Gary Fisher

As many times as I’ve written about Gary Fisher, I’ve yet to actually talk about his vintage bikes. He’s often referred to as one of the fathers of the mountain bike, even though he didn’t actually weld the frames himself.  Even so, his bikes are highly sought after, innovative, and just plain cool as we’ll see.

Fisher Mt. Tam

Gary was an integral part of the Repack scene in California with Charlie Kelly, Joe Breeze, Tom Ritchey, and several others you probably wouldn’t know. In 1979 he started Mountainbikes with Kelly and Tom Ritchey. They only lasted until 1983, but Gary started his own company that same year. Unlike Ritchey or Breeze, he wasn’t making the frames himself, but he definitely knew what worked, so he got good people to make frames for him, like Tom Teesdale.

Fisher Montare

Things clearly went well for Gary, as he was importing frames from Taiwan by 1988. In 1991, he sold the company to Anlen of Taiwan, but stayed on as president. In 1993, Trek bought Fisher from Anlen, and ran them as a mostly independent line until 2010 when Fisher became just a name on a special series of Trek bikes. Then in 2014, Fisher the bicycle simply disappeared, with not one word from Trek – or from anyone else judging from the searches I’ve tried – to commemorate it.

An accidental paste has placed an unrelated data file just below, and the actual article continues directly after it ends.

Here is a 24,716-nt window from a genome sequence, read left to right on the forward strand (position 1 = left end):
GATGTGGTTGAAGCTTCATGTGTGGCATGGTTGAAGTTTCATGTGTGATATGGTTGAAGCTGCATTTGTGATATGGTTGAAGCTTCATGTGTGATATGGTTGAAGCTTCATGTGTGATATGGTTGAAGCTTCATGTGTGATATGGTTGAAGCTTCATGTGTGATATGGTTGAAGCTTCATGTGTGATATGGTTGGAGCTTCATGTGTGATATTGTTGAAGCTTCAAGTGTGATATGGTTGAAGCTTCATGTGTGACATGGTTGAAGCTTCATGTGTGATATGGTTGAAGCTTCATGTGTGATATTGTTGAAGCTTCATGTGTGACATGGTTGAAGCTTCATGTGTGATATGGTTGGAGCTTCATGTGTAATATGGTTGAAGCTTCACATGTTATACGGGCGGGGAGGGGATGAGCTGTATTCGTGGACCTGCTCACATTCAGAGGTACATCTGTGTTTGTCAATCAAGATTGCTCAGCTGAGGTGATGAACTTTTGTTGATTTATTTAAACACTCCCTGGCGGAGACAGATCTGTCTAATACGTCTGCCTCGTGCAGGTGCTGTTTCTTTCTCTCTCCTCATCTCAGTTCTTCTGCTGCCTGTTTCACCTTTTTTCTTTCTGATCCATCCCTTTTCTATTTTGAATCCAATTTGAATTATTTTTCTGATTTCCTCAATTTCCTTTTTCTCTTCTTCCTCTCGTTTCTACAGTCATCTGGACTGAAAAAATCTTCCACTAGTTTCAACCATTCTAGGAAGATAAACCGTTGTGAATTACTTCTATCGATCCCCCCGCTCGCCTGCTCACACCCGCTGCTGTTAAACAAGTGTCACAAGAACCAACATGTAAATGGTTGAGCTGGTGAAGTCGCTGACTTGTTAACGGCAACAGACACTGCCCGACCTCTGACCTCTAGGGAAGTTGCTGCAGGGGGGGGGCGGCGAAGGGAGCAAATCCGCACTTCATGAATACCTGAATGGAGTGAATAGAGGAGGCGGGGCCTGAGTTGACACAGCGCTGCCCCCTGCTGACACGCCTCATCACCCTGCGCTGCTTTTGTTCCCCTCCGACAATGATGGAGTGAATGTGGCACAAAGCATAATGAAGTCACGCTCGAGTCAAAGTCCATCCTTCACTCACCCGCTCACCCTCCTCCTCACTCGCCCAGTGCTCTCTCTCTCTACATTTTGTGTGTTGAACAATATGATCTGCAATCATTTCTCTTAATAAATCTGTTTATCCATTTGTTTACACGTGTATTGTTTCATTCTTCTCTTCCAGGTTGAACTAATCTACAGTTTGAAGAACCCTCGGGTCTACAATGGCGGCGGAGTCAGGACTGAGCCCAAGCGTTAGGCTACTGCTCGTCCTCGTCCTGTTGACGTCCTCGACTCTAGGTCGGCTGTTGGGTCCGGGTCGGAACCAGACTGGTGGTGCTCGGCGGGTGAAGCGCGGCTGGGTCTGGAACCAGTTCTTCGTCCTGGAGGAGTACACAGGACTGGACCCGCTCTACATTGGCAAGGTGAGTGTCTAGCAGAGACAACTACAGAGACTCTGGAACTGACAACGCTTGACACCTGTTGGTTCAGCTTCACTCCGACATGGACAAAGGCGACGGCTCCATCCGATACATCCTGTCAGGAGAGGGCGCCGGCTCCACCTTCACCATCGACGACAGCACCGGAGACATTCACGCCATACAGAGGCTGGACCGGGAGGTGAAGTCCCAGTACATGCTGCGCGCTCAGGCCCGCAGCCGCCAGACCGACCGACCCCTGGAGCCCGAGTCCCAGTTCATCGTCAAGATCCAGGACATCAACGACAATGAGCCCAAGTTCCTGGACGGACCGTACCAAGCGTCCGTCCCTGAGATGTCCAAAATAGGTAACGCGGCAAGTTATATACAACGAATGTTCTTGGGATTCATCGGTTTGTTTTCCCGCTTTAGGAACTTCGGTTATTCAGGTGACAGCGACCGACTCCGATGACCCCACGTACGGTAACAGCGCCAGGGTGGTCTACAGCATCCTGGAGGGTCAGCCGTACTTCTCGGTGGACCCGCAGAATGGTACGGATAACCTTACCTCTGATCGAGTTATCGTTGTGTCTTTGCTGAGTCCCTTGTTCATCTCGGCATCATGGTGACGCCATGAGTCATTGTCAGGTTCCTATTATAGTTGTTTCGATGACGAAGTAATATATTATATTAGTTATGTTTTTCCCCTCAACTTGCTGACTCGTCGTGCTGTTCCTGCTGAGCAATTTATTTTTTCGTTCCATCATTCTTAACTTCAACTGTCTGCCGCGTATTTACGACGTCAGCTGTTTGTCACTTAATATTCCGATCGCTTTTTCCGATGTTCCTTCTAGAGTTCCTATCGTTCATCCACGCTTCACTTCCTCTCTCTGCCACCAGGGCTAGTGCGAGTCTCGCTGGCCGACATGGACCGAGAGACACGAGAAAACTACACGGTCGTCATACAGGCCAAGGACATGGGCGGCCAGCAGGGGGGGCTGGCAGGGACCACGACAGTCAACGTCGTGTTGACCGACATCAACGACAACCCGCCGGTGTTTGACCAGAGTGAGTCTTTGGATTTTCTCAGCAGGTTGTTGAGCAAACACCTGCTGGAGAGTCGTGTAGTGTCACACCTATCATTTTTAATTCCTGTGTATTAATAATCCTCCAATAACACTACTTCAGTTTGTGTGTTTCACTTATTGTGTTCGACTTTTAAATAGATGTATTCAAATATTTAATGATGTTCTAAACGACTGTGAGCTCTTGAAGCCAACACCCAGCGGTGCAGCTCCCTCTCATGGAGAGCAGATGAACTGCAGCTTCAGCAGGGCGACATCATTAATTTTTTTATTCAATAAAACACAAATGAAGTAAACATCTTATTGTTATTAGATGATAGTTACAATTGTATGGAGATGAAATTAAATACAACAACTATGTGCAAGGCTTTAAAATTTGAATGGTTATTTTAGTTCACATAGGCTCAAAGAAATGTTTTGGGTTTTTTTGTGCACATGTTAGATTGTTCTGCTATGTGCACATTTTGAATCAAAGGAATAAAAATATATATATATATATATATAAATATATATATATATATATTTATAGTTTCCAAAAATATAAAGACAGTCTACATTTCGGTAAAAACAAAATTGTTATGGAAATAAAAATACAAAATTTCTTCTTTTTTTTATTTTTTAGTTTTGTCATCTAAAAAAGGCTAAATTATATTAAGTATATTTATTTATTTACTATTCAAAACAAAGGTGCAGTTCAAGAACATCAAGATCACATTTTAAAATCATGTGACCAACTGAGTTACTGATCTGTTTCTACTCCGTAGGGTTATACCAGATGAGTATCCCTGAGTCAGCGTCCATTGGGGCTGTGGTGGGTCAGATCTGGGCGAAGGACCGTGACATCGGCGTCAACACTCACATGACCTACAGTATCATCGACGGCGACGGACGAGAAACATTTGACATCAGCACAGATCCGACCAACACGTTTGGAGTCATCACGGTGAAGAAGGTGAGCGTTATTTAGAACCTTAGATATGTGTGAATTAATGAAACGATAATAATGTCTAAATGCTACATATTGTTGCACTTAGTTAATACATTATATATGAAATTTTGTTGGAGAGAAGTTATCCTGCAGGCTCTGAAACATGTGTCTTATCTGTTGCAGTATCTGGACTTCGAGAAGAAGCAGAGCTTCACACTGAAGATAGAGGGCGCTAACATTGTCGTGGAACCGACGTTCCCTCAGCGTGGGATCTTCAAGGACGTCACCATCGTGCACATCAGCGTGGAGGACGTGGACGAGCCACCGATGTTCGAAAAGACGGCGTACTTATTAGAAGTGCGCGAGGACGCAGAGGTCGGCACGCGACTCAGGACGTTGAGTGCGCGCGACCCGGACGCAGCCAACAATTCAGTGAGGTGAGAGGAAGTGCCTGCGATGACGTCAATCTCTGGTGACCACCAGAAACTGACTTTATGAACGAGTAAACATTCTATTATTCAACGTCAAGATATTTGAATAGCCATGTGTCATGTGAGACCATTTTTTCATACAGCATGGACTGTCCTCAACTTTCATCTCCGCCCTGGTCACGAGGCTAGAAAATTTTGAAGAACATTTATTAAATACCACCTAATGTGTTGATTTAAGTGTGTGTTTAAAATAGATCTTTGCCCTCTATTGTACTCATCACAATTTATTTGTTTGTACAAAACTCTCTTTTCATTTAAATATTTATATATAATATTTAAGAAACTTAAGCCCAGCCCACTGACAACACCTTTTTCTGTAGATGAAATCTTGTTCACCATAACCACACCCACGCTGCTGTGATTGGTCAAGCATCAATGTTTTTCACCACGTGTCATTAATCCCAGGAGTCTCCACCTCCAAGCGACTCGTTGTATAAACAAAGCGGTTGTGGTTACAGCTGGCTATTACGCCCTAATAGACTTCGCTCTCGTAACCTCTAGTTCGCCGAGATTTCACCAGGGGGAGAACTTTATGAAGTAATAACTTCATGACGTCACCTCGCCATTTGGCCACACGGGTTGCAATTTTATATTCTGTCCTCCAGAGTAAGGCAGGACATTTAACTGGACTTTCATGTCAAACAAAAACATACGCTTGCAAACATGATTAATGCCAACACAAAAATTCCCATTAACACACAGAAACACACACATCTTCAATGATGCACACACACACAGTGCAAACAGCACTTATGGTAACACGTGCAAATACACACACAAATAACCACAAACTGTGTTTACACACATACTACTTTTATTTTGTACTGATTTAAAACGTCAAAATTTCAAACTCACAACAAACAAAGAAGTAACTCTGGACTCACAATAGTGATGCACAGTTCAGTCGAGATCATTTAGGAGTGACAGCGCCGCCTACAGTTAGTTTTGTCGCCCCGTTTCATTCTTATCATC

A truly sad end to a truly cool company.

Fisher loved to push the envelope of bike design. In 1989 he introduced the Evolution headset which featured a 1 1/4″ head tube, rather than the standard 1″ head tube. I believe he did this because he wanted to make lighter forks from aluminium and titanium instead of steel, and needed larger diameter head tubes for the forks to be strong enough.

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Fisher RS-1

The 1991 Montare had a curved seat tube and elevated chainstays to improve climbing. The 1991 Mt. Tam came equipped with the revolutionary Rock Shox suspension fork. In 1992 the RS-1 blew minds with a Mert Lawwill (a motorcycle legend that would go on to design the Schwinn Straight 8 and Yeti Lawwill DH) designed rear suspension, disc brake, and linkage fork. There was really nothing else like it at the time.

Fisher CR-7

Fisher CR-7

Then there was the Richard Cunningham designed CR-7, with an aluminium front triangle bolted to a steel rear end. Meant to give you the best of both worlds; a stiff front end for maximum power transfer, and a resilient rear end for a much less punishing ride. Still, for me, one the coolest bikes ever made. Cunningham would use this design on his own Mantis XCR, and the Nishiki Alien.

It’s hard to know what exactly Gary did in the company after Trek took over. He appeared at trade shows and rode a lot – he came to St. Albert for a group ride not too long ago in fact – but who knows how much input he had on bike design.

Except for one thing.

One really big thing.

In 1981, Geoff Apps in the UK contacted Fisher and Kelly about a bike he had developed using a Nokian tire in 700c x 47 size. There were intrigued, but everything Fisher and Kelly worked on used 26″ wheels, parts for the bigger wheels just didn’t exist.